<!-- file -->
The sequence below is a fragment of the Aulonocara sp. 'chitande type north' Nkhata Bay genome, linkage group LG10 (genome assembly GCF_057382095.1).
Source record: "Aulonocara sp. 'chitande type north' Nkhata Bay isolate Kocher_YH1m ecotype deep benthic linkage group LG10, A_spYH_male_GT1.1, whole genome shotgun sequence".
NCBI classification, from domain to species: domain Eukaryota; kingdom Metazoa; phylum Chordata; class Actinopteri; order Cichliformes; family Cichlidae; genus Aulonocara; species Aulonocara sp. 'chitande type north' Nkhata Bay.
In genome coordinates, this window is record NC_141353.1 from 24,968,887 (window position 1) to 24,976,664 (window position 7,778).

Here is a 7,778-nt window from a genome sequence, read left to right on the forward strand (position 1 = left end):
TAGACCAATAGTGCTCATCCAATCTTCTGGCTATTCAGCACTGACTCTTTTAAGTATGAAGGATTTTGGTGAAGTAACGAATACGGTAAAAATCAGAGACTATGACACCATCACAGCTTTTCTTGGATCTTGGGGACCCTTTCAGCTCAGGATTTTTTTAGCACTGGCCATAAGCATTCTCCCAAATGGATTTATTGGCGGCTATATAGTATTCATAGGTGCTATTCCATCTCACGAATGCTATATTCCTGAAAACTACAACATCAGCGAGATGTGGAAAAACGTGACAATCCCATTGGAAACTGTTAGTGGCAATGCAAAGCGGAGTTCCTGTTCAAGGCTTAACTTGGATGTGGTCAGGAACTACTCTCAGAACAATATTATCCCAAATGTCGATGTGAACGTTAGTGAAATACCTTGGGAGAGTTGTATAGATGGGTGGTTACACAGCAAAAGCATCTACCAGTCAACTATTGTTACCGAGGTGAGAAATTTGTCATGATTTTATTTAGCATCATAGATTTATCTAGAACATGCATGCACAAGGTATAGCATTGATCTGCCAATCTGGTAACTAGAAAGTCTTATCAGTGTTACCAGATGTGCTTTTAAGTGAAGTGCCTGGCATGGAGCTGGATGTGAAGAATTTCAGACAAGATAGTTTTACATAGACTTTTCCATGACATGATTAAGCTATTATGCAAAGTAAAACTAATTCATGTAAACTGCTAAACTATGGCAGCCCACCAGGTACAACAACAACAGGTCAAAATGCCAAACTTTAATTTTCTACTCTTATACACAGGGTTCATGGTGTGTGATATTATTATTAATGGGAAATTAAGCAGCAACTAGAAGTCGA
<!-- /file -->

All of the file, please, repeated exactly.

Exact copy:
The sequence below is a fragment of the Aulonocara sp. 'chitande type north' Nkhata Bay genome, linkage group LG10 (genome assembly GCF_057382095.1).
Source record: "Aulonocara sp. 'chitande type north' Nkhata Bay isolate Kocher_YH1m ecotype deep benthic linkage group LG10, A_spYH_male_GT1.1, whole genome shotgun sequence".
NCBI classification, from domain to species: domain Eukaryota; kingdom Metazoa; phylum Chordata; class Actinopteri; order Cichliformes; family Cichlidae; genus Aulonocara; species Aulonocara sp. 'chitande type north' Nkhata Bay.
In genome coordinates, this window is record NC_141353.1 from 24,968,887 (window position 1) to 24,976,664 (window position 7,778).

Here is a 7,778-nt window from a genome sequence, read left to right on the forward strand (position 1 = left end):
TAGACCAATAGTGCTCATCCAATCTTCTGGCTATTCAGCACTGACTCTTTTAAGTATGAAGGATTTTGGTGAAGTAACGAATACGGTAAAAATCAGAGACTATGACACCATCACAGCTTTTCTTGGATCTTGGGGACCCTTTCAGCTCAGGATTTTTTTAGCACTGGCCATAAGCATTCTCCCAAATGGATTTATTGGCGGCTATATAGTATTCATAGGTGCTATTCCATCTCACGAATGCTATATTCCTGAAAACTACAACATCAGCGAGATGTGGAAAAACGTGACAATCCCATTGGAAACTGTTAGTGGCAATGCAAAGCGGAGTTCCTGTTCAAGGCTTAACTTGGATGTGGTCAGGAACTACTCTCAGAACAATATTATCCCAAATGTCGATGTGAACGTTAGTGAAATACCTTGGGAGAGTTGTATAGATGGGTGGTTACACAGCAAAAGCATCTACCAGTCAACTATTGTTACCGAGGTGAGAAATTTGTCATGATTTTATTTAGCATCATAGATTTATCTAGAACATGCATGCACAAGGTATAGCATTGATCTGCCAATCTGGTAACTAGAAAGTCTTATCAGTGTTACCAGATGTGCTTTTAAGTGAAGTGCCTGGCATGGAGCTGGATGTGAAGAATTTCAGACAAGATAGTTTTACATAGACTTTTCCATGACATGATTAAGCTATTATGCAAAGTAAAACTAATTCATGTAAACTGCTAAACTATGGCAGCCCACCAGGTACAACAACAACAGGTCAAAATGCCAAACTTTAATTTTCTACTCTTATACACAGGGTTCATGGTGTGTGATATTATTATTAATGGGAAATTAAGCAGCAACTAGAAGTCGA